Fairfax resident Cristy Magwood took another step last Thursday toward getting her life back together. She graduated from Training Futures in Springfield, where she learned some computer skills and landed a job at Litman Law offices in Arlington.
Tears were hard to fight back when she addressed the fellow graduates and supporters of the program.
"The future is mine, no one's going to take it away from me. I've had many challenges. I decided I wasn't going to quit," she said.
Her challenges included a felony, homelessness, her Section 8 voucher and her children taken away. Magwood intends to use her training to turn her life around.
"It was a big change in my life," she said.
Training Futures is a program sponsored by the Northern Virginia Family Service that "prepares unemployed or underemployed individuals for careers in office work," according to their information. They have a 22-week course where participants are instructed by teachers and volunteers on computers, clerical duties, job-search skills and interpersonal development. Bank of America donated the space in Springfield for the classes. This class of 41 students was the 14th class of Training Futures since its inception in 1996.
There is another Training Futures center in Tysons Corner, where a class will be graduating in mid-October. The next class will start at Springfield on Oct. 14. County governments, city governments, corporate partners and contributions fund the program.
"Ninety percent of the folks that start our program, finish," said Bill Browning, manager of the Northern Virginia Family Service training programs. "We hear back from graduates. Some have moved on to techies, or supervisors."
Bank of America was one of the main sponsors according to Browning.
"Bank of America has been with us for all six years," he said.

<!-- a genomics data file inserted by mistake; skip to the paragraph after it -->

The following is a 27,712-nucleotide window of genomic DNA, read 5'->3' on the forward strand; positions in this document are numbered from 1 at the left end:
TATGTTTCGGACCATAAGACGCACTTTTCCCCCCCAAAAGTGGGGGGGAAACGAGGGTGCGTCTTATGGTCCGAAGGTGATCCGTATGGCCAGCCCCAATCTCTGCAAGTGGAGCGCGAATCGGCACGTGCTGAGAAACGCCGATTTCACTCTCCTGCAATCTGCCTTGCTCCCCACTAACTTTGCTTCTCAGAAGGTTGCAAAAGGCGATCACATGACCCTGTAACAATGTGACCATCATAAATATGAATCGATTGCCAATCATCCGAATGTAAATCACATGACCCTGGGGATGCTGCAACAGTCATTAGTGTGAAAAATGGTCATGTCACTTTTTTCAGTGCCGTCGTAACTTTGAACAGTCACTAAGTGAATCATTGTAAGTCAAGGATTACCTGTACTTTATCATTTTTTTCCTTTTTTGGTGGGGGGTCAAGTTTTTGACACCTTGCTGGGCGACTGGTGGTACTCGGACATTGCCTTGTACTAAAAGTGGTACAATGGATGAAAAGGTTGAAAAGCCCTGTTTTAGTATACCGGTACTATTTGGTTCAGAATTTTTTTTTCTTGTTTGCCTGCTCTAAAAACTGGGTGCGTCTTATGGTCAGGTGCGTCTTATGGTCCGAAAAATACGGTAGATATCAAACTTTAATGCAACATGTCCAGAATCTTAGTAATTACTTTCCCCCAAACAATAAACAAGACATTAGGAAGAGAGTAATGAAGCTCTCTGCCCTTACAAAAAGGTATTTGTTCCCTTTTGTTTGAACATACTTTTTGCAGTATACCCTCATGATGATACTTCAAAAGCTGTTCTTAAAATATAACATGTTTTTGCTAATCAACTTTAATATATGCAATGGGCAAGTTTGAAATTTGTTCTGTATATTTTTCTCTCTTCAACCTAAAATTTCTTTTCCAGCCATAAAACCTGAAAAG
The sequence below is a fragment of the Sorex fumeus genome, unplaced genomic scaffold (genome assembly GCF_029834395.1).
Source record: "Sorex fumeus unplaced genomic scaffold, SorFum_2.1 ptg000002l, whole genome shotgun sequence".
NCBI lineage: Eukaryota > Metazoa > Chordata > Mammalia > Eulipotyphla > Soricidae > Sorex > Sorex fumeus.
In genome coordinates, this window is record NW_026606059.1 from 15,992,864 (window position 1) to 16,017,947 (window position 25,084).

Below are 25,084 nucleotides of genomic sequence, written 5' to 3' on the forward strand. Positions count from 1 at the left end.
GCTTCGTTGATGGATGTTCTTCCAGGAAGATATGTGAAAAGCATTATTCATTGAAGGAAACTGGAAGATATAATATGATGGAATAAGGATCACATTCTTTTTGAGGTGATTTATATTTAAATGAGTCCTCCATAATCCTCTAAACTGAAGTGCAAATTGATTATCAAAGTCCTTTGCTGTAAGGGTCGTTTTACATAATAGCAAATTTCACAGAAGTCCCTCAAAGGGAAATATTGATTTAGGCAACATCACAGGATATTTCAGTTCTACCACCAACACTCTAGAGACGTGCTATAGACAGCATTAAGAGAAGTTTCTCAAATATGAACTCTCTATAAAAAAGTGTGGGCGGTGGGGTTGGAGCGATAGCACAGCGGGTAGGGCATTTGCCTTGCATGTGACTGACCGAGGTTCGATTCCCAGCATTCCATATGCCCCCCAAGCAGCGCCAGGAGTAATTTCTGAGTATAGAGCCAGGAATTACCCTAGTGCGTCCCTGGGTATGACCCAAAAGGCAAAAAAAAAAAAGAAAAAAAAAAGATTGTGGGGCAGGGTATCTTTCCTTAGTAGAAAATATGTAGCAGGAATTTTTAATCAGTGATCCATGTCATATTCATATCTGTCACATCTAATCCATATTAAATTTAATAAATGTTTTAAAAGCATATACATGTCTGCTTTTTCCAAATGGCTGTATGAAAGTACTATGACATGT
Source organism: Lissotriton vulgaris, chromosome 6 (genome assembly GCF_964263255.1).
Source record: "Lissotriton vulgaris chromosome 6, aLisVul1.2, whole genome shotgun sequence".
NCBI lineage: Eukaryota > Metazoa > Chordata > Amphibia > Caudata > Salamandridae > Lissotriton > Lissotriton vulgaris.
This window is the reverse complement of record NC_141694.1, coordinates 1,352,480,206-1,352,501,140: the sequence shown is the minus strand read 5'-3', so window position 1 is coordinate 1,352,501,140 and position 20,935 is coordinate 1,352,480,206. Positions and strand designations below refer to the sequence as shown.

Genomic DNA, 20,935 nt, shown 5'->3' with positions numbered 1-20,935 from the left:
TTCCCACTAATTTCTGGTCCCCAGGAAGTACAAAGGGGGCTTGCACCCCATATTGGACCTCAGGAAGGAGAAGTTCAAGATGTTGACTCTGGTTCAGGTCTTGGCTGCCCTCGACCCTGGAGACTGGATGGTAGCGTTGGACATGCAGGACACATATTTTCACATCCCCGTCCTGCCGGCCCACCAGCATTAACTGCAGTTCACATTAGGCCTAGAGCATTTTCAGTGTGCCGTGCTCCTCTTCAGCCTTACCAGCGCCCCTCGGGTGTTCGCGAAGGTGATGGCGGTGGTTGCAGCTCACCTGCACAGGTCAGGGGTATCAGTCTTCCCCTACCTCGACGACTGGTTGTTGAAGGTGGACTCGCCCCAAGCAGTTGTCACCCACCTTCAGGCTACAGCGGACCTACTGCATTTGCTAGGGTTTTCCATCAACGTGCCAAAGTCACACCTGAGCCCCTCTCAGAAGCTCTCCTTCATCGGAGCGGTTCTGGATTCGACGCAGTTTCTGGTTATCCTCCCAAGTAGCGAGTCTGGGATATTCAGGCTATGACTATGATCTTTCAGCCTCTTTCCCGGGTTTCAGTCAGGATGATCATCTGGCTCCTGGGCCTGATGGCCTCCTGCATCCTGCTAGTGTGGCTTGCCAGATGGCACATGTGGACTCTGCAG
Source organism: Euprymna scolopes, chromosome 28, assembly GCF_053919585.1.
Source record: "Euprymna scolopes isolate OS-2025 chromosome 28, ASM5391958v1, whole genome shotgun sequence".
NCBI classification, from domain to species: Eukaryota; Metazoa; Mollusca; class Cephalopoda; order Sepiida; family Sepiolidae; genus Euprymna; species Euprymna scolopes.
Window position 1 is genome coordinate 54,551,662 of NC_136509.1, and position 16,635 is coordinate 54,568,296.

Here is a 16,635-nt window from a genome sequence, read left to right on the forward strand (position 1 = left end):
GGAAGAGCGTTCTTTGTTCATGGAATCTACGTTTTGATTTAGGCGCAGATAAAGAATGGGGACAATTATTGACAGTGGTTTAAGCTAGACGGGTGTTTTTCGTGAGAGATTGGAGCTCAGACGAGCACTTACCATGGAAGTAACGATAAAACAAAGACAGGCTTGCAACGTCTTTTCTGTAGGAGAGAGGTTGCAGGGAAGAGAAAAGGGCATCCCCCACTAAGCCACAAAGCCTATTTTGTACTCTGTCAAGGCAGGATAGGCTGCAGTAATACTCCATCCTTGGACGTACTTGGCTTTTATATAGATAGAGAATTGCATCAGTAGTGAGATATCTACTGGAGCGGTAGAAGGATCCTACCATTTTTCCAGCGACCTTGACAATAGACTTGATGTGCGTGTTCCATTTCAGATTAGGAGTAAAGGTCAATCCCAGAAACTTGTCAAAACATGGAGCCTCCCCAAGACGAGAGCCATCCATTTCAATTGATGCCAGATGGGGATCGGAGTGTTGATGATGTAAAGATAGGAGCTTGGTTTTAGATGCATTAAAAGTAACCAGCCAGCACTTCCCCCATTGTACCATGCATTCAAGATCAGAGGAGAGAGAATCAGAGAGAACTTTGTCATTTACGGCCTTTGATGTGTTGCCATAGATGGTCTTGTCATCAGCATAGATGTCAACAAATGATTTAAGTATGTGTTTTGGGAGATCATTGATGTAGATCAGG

Stella Peters, one of the volunteers, was first affiliated with the program after seeing graduates from Training Futures contribute at her company, ING Co.
"We were able to get interns in our company. We were very impressed with the work ethic. These people are motivated," she said.
GUSTAVO RAMIREZ was another at the ceremony with an emotional story. He was a lawyer in Peru but decided to come to the United States when the opportunity arose.
"This is a part of my life I don't talk about very often. The door to the U.S. was open. It was the hardest decision I ever made. Because of my children, we came to this country 14 months ago," he said.
His law experience was not transferable though, and he now holds a pizza delivery job after the Training Futures class in the evening.
"You're right, it wasn't my ideal job. I still deliver pizzas late at night after Training Futures. I hope to be a lawyer once again," he said.
He stood when it was time for all the graduates who have yet to land a job, but he was recognized by Booz, Allen & Hamilton for his efforts. They gave him their Leadership Award.
The guest of honor at the ceremony was 90-year-old Dr. Dorothy Height, a figure in the civil rights movement of the 1960s. She looked at the redundancy of the term "training futures."
"There is no future without the training. It's a very good way of being redundant," she said.
Height also remembered meeting Martin Luther King Jr. when he was 15. King realized his mission and set goals at that age. She turned that experience into a message for the graduates.
"It will make a difference on the job how you see yourself. You will have a better life if you get yourself involved," she said.
Richard Litman of Litman Law in Arlington, was at the table with Tedros Kassala, a former Springfield resident. Litman has hired five of the Training Futures graduates, including Magwood. Litman lives in Fairfax Station.
"I believe we've hired five people through this class. Almost all the ones he sent over, I talked to them on the phone and set up an interview. I would give them an A-plus for preparation for the interview," he said.